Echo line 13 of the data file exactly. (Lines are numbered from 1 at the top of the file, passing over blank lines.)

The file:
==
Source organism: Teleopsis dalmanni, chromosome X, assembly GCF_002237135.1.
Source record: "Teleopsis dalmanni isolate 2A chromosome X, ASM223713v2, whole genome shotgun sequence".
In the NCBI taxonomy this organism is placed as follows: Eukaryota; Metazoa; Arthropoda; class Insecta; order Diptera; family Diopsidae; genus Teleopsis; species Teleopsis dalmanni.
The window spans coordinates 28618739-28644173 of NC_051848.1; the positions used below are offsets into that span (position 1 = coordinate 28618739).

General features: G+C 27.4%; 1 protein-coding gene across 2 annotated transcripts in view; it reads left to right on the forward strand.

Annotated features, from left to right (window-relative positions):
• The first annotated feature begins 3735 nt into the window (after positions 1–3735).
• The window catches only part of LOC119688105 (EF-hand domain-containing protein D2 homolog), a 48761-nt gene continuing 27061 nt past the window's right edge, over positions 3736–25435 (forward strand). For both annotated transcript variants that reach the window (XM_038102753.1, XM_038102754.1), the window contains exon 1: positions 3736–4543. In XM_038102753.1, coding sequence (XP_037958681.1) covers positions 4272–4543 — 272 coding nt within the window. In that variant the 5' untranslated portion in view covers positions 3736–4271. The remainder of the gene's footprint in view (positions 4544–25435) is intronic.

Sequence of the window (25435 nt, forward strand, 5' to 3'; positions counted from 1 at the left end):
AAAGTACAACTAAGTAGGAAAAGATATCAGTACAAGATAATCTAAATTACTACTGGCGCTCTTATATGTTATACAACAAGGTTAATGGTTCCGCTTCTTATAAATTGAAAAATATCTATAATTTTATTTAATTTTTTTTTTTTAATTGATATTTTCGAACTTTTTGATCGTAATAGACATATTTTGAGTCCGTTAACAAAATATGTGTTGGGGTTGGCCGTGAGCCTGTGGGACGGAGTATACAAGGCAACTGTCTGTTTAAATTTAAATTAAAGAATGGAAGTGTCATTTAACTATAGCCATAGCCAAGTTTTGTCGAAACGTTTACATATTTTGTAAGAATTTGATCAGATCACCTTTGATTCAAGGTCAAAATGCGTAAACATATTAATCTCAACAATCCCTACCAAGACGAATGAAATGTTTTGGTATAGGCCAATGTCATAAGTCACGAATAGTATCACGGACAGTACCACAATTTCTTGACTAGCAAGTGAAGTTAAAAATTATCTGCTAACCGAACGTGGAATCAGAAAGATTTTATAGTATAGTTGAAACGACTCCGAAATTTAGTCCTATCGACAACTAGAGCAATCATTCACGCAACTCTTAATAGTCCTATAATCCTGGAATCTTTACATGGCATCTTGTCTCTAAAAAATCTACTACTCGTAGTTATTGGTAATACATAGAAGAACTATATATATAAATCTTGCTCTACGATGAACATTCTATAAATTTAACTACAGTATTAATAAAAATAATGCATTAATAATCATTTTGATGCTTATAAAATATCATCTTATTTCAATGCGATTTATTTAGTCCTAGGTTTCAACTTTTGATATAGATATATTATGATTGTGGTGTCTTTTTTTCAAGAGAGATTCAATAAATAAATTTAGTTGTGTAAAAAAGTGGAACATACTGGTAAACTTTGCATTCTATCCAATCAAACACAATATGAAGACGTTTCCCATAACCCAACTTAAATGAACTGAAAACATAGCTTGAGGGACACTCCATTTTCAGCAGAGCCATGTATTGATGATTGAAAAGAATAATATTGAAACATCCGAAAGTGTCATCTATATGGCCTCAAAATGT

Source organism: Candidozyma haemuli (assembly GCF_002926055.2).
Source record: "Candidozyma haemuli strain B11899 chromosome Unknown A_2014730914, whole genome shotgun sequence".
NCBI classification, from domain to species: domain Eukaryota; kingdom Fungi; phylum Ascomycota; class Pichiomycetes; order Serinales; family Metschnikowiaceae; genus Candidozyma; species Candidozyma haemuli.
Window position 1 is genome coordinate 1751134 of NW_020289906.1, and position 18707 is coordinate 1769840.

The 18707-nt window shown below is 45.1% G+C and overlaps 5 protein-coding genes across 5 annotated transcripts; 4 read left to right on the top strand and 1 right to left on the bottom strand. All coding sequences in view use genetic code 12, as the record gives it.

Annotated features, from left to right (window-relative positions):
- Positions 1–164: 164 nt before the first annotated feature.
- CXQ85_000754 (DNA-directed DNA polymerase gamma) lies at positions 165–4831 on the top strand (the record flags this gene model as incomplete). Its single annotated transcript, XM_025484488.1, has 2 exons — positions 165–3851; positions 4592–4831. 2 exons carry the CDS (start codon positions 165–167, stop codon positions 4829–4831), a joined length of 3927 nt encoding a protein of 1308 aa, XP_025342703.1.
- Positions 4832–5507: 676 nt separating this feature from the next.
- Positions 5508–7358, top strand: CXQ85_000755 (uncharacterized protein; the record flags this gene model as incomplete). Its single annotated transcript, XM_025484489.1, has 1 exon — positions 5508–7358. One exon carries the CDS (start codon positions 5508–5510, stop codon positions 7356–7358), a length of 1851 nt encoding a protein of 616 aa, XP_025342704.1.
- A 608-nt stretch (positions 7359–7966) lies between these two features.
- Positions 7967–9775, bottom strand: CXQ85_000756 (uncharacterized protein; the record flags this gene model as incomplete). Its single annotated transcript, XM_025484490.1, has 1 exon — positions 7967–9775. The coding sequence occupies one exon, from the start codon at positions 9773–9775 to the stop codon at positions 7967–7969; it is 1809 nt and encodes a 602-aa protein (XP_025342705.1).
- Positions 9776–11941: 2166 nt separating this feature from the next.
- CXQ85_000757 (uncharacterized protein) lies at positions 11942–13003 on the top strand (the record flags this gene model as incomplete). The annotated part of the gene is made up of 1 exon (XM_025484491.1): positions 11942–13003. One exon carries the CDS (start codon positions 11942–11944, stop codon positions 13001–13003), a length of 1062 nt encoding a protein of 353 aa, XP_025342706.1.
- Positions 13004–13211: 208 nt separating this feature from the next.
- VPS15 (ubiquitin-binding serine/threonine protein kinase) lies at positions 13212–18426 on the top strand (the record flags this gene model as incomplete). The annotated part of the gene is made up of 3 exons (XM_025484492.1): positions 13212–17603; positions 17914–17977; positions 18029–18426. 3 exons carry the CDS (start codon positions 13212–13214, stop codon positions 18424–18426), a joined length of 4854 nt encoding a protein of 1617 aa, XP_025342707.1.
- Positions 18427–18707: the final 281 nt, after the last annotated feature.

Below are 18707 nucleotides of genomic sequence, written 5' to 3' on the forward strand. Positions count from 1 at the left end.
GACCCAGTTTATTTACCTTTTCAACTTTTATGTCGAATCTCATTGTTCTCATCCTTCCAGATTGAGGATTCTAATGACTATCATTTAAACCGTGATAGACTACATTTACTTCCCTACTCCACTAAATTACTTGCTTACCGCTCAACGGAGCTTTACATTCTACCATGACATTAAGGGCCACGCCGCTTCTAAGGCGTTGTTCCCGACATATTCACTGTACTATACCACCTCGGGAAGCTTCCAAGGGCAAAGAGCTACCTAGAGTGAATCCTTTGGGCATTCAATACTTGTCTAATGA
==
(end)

NCBI classification, from domain to species: domain Eukaryota; kingdom Fungi; phylum Ascomycota; class Pichiomycetes; order Serinales; family Metschnikowiaceae; genus Candidozyma; species Candidozyma haemuli.